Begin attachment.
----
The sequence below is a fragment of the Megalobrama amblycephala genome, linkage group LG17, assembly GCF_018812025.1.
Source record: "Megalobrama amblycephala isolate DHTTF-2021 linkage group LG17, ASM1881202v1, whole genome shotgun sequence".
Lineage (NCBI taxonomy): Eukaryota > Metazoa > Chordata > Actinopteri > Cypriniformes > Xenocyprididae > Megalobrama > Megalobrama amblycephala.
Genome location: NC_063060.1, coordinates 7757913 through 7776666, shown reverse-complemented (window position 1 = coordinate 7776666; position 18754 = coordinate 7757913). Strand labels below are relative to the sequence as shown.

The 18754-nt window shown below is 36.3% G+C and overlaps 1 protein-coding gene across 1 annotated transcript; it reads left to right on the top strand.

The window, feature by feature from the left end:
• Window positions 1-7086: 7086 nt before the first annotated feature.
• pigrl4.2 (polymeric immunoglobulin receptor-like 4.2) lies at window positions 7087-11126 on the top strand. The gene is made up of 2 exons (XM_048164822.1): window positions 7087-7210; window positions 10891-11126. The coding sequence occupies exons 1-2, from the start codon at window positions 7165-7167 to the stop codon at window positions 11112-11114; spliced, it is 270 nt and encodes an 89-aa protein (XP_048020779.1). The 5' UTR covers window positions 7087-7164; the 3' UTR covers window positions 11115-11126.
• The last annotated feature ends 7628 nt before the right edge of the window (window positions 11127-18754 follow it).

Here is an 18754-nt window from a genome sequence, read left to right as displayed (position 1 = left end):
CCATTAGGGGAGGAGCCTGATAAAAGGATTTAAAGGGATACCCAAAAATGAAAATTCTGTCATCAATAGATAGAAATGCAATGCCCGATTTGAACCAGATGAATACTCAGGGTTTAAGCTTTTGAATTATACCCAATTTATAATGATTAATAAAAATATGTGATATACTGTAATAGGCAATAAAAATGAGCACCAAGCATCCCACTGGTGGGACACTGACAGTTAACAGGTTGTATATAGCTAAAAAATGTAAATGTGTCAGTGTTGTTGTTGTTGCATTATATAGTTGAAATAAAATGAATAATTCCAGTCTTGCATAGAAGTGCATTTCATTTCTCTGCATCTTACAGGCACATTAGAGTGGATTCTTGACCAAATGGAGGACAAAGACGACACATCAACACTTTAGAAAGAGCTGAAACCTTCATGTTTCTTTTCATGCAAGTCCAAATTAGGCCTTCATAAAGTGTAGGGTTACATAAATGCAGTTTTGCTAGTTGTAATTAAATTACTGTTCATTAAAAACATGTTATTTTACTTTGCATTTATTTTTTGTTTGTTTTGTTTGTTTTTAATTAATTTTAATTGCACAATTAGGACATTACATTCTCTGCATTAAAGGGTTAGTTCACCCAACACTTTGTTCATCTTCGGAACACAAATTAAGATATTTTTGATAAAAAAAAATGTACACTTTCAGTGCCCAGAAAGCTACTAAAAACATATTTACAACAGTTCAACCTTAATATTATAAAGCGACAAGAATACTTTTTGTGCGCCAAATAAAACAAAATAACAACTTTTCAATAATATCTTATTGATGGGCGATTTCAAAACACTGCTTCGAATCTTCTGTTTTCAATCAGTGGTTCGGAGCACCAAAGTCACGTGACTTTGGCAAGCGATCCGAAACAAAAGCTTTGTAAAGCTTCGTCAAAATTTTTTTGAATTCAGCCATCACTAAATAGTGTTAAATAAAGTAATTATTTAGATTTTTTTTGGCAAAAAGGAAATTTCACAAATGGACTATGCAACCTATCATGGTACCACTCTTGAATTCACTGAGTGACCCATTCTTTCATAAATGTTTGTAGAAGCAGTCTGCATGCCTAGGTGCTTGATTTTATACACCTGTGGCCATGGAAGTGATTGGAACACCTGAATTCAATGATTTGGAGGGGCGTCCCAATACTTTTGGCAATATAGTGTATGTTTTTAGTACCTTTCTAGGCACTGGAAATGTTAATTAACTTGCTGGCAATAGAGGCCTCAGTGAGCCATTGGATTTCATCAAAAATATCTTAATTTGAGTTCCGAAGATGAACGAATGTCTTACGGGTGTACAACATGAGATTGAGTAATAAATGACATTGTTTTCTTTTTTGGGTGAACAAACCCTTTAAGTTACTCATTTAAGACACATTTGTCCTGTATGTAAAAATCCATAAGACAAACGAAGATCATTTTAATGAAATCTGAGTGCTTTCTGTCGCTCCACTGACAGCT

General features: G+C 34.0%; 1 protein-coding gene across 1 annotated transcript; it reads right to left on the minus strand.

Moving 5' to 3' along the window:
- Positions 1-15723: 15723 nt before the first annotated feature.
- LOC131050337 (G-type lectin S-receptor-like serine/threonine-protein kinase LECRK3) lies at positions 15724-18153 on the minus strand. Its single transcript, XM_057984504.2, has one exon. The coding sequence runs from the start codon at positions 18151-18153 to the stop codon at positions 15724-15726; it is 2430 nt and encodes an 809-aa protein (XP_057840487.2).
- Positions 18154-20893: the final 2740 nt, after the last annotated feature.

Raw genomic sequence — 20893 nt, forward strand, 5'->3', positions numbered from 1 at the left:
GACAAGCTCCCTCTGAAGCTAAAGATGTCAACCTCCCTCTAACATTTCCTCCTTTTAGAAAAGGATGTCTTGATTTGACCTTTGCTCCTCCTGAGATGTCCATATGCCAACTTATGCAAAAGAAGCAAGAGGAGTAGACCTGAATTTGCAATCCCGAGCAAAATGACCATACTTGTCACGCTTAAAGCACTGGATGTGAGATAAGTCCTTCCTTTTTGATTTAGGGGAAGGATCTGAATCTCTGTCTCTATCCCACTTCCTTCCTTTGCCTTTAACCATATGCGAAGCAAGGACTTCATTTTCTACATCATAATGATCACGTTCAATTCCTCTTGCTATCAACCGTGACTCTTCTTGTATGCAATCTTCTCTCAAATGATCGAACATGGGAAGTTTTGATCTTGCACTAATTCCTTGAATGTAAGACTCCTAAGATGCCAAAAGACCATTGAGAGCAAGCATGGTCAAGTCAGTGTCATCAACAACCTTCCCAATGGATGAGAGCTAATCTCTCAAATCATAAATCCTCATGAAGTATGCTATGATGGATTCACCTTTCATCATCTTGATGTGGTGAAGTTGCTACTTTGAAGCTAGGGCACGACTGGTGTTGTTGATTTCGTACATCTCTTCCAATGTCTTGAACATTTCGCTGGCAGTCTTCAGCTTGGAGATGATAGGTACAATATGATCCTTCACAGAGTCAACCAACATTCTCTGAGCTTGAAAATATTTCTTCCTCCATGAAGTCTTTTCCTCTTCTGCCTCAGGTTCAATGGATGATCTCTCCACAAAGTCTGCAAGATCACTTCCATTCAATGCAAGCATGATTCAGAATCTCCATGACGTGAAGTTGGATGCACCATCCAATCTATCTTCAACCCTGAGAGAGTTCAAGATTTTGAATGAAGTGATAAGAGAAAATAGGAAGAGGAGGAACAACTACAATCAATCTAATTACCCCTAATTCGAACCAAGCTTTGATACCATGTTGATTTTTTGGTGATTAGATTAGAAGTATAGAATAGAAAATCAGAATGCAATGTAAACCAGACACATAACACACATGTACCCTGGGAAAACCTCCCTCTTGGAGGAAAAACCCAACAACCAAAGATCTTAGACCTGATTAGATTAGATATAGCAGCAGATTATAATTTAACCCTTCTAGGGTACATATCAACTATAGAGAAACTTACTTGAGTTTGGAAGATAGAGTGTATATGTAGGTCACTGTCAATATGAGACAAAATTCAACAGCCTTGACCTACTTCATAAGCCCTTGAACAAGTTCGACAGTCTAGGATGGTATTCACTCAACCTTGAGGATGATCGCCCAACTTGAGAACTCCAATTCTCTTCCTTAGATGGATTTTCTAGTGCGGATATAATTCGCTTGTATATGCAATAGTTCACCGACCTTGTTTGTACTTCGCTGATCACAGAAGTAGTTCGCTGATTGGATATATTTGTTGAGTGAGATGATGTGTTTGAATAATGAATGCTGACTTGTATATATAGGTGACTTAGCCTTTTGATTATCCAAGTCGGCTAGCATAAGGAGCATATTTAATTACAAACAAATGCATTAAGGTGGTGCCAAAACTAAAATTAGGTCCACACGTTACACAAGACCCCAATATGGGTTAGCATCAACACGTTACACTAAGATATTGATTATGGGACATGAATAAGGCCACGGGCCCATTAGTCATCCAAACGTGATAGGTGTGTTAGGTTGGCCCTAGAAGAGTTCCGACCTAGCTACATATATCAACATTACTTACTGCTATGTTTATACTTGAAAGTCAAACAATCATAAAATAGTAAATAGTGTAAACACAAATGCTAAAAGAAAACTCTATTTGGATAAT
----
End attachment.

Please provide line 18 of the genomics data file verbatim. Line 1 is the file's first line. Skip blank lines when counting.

GACAAGCTCCCTCTGAAGCTAAAGATGTCAACCTCCCTCTAACATTTCCTCCTTTTAGAAAAGGATGTCTTGATTTGACCTTTGCTCCTCCTGAGATGTCCATATGCCAACTTATGCAAAAGAAGCAAGAGGAGTAGACCTGAATTTGCAATCCCGAGCAAAATGACCATACTTGTCACGCTTAAAGCACTGGATGTGAGATAAGTCCTTCCTTTTTGATTTAGGGGAAGGATCTGAATCTCTGTCTCTATCCCACTTCCTTCCTTTGCCTTTAACCATATGCGAAGCAAGGACTTCATTTTCTACATCATAATGATCACGTTCAATTCCTCTTGCTATCAACCGTGACTCTTCTTGTATGCAATCTTCTCTCAAATGATCGAACATGGGAAGTTTTGATCTTGCACTAATTCCTTGAATGTAAGACTCCTAAGATGCCAAAAGACCATTGAGAGCAAGCATGGTCAAGTCAGTGTCATCAACAACCTTCCCAATGGATGAGAGCTAATCTCTCAAATCATAAATCCTCATGAAGTATGCTATGATGGATTCACCTTTCATCATCTTGATGTGGTGAAGTTGCTACTTTGAAGCTAGGGCACGACTGGTGTTGTTGATTTCGTACATCTCTTCCAATGTCTTGAACATTTCGCTGGCAGTCTTCAGCTTGGAGATGATAGGTACAATATGATCCTTCACAGAGTCAACCAACATTCTCTGAGCTTGAAAATATTTCTTCCTCCATGAAGTCTTTTCCTCTTCTGCCTCAGGTTCAATGGATGATCTCTCCACAAAGTCTGCAAGATCACTTCCATTCAATGCAAGCATGATTCAGAATCTCCATGACGTGAAGTTGGATGCACCATCCAATCTATCTTCAACCCTGAGAGAGTTCAAGATTTTGAATGAAGTGATAAGAGAAAATAGGAAGAGGAGGAACAACTACAATCAATCTAATTACCCCTAATTCGAACCAAGCTTTGATACCATGTTGATTTTTTGGTGATTAGATTAGAAGTATAGAATAGAAAATCAGAATGCAATGTAAACCAGACACATAACACACATGTACCCTGGGAAAACCTCCCTCTTGGAGGAAAAACCCAACAACCAAAGATCTTAGACCTGATTAGATTAGATATAGCAGCAGATTATAATTTAACCCTTCTAGGGTACATATCAACTATAGAGAAACTTACTTGAGTTTGGAAGATAGAGTGTATATGTAGGTCACTGTCAATATGAGACAAAATTCAACAGCCTTGACCTACTTCATAAGCCCTTGAACAAGTTCGACAGTCTAGGATGGTATTCACTCAACCTTGAGGATGATCGCCCAACTTGAGAACTCCAATTCTCTTCCTTAGATGGATTTTCTAGTGCGGATATAATTCGCTTGTATATGCAATAGTTCACCGACCTTGTTTGTACTTCGCTGATCACAGAAGTAGTTCGCTGATTGGATATATTTGTTGAGTGAGATGATGTGTTTGAATAATGAATGCTGACTTGTATATATAGGTGACTTAGCCTTTTGATTATCCAAGTCGGCTAGCATAAGGAGCATATTTAATTACAAACAAATGCATTAAGGTGGTGCCAAAACTAAAATTAGGTCCACACGTTACACAAGACCCCAATATGGGTTAGCATCAACACGTTACACTAAGATATTGATTATGGGACATGAATAAGGCCACGGGCCCATTAGTCATCCAAACGTGATAGGTGTGTTAGGTTGGCCCTAGAAGAGTTCCGACCTAGCTACATATATCAACATTACTTACTGCTATGTTTATACTTGAAAGTCAAACAATCATAAAATAGTAAATAGTGTAAACACAAATGCTAAAAGAAAACTCTATTTGGATAAT